The publication of the new £ 50 note by the Bank of England with the picture of mathematician Alan Turing means that all four values currently in circulation in the UK are now available in polymer.
The values or denominations are £ 5, £ 10, £ 20 and £ 50.
The banknotes will replace the old paper bills, which will no longer be legal tender as of September 30, 2022.
The Bank of England recommends that people with paper bills be issued or deposited with their bank before this date.
The UK has switched to plastic banknotes because they are more robust and harder to counterfeit – with “enhanced security features” like translucent windows and holograms that change the picture from different angles.
They began circulating in 2016, starting with the £ 5 note.
Who is on the new polymer banknotes?
£ 5 – Sir Winston Churchill
The new £ 5 note was issued on September 13, 2016 and was the first polymer note in circulation in the UK.
The historical figure on the back of the note replacing prison reformer Elizabeth Fry is Sir Winston Churchill.
His biography on the Bank of England website reads: “Sir Winston Churchill was one of the greatest statesmen of all time and Prime Minister of the United Kingdom from 1940-1945 and 1951-1955.
“Churchill was also a writer and artist and is the only Prime Minister to receive the 1953 Nobel Prize in Literature.”
The design of the note includes pictures of Westminster, the Nobel Prize medal and a quote from Churchill’s first speech in the House of Commons: “I have nothing to offer but blood, toil, tears and sweat”.
£ 10 – Jane Austen
The new £ 10 note was released on September 14, 2017.
The reverse shows Jane Austen, who replaces the naturalist Charles Darwin.
The Bank of England biography of Austen states: “Jane Austen was an English writer who, with wit and social observation, gave astute insights into the life of the 19th against the advancement of women.
“Your books have been translated into over 40 languages, of which there have been countless film and television adaptations.
“Jane started writing when she was just 11, and by the age of 23 she had been creating early versions of some of her most famous novels, including Pride and Prejudice and Sense and Sensuality.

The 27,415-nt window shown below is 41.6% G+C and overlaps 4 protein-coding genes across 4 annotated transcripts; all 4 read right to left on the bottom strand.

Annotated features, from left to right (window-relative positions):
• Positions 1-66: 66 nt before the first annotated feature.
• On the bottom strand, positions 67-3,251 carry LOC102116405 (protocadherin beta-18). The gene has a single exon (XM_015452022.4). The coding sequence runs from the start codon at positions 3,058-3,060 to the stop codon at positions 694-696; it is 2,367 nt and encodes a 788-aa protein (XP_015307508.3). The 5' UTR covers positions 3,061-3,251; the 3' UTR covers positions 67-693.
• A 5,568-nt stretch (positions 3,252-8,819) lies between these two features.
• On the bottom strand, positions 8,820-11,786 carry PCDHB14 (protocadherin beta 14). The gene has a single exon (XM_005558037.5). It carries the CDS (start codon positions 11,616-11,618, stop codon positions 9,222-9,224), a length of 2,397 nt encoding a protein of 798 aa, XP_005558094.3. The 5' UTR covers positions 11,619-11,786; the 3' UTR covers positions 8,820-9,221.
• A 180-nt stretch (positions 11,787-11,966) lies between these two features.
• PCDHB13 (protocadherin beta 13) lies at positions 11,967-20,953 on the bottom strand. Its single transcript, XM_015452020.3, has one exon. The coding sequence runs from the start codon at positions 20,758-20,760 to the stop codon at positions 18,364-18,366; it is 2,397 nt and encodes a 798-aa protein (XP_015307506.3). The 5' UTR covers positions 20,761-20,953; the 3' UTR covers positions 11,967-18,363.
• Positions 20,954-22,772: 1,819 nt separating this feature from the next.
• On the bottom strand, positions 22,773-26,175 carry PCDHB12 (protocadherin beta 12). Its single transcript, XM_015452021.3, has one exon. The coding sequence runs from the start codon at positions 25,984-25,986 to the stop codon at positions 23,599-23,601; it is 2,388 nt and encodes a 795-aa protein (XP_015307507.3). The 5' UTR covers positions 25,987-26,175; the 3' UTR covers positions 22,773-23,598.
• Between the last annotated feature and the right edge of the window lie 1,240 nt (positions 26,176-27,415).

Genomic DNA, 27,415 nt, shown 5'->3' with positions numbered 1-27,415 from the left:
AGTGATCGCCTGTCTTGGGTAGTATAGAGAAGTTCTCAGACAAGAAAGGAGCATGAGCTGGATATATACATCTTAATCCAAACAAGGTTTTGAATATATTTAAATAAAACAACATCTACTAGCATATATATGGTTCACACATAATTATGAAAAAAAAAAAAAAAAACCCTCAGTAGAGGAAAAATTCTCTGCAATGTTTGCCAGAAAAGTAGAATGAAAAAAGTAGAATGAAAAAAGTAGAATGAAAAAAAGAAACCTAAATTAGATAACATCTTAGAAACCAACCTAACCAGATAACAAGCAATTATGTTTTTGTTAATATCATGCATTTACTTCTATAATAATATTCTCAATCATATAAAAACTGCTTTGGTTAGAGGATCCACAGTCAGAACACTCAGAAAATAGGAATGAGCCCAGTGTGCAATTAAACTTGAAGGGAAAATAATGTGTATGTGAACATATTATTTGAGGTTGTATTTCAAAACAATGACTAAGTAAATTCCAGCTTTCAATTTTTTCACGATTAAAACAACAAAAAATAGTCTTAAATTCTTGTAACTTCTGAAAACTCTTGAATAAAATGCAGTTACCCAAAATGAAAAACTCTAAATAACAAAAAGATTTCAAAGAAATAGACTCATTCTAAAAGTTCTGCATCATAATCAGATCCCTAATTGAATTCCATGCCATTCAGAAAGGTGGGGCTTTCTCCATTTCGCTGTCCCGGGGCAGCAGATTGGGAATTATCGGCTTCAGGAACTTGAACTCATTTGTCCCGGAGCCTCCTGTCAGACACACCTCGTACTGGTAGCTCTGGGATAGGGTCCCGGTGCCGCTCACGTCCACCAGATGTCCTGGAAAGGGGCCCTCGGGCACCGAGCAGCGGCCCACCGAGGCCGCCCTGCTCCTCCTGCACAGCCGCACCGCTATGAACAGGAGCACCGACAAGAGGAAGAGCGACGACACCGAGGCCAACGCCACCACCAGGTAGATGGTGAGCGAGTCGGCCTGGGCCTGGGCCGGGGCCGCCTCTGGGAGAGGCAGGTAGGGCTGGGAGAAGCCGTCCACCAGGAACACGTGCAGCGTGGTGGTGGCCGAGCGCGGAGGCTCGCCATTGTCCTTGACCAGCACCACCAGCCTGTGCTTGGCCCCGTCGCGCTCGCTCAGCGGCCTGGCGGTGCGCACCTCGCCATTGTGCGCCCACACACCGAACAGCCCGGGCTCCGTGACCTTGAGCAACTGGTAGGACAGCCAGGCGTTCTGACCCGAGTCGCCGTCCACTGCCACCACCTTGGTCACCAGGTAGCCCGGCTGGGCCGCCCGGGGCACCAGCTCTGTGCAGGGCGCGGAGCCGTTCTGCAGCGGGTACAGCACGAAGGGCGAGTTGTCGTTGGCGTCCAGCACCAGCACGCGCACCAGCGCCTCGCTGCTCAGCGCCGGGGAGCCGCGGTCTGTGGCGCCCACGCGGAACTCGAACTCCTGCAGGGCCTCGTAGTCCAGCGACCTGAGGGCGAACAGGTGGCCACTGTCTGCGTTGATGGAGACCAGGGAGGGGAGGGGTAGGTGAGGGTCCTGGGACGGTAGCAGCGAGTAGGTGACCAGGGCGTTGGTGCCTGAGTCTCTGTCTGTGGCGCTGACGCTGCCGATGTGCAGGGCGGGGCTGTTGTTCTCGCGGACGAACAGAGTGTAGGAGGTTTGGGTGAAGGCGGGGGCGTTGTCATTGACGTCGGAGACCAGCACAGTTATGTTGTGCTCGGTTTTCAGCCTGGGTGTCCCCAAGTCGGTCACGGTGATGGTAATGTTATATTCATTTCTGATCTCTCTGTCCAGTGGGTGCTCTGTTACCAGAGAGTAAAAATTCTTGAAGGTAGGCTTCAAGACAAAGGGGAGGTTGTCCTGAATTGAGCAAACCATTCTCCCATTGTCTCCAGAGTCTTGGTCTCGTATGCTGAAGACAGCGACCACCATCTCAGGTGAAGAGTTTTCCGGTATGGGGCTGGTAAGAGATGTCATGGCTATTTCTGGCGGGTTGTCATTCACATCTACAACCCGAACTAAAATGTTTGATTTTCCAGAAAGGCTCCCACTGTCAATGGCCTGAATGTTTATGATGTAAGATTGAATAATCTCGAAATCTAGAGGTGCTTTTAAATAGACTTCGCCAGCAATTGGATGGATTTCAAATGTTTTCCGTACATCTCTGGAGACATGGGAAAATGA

“All of Jane’s work has been published anonymously, so despite the fact that her work was generally well received and even fashionable in some circles, it received little recognition until after her death.”
The artwork on the note includes images of Godmersham Park House, the estate of Austen’s brother, and Elizabeth Bennet of Pride and Prejudice. The quote “I finally declare that there is no pleasure like reading” was said by Miss Bingley in pride and prejudice.
£ 20 – JMW Turner
The £ 20 Polymer Note went into circulation on February 20th last year.
The historical figure on the back of the note is JMW Turner, who replaces the Scottish economist Adam Smith.
Turner was an English Romantic painter who lived from 1775 to 1851. His works – including watercolors, oils and prints – were shaped by his interest in brilliant colors and light. He was therefore known as the “painter of light”.
One of his most famous paintings, The Fighting Temeraire, is featured in the artwork on the note, as is his self-portrait from circa 1799.
The quote on the banknote reads “So light is color” from a lecture he gave in 1818.
£ 50 – Alan Turing
The new 50 pound note was released today, Wednesday 23 June 2021.
On the back there is a picture of Alan Turing, who replaces the entrepreneur Matthew Boulton and the engineer James Watt on the paper version.
His biography on the Bank of England website states: “Alan Turing provided the theoretical foundations for the modern computer.
“Best known for his work on code-breaking machines during World War II, Turing played a key role in the development of early computers, first at the National Physical Laboratory and later at the University of Manchester.
“He laid the foundation for work on artificial intelligence by examining the question of whether machines could think.
“Turing was homosexual and was posthumously pardoned by the Queen after being convicted of gross indecency for his relationship with a man.
“His legacy continues to affect both science and society today.”
Relevant works of art in design include mathematical formulas from Turing’s groundbreaking 1936 work, his date of birth in binary and engineering drawings of the bomb, his code-breaking machine that destroyed Enigma.
The quote on the slip reads, “This is just a taste of what’s to come and just a shadow of what will be,” from an interview he gave to the Times in 1949.
The old paper bills will no longer be legal tender on September 30, 2022.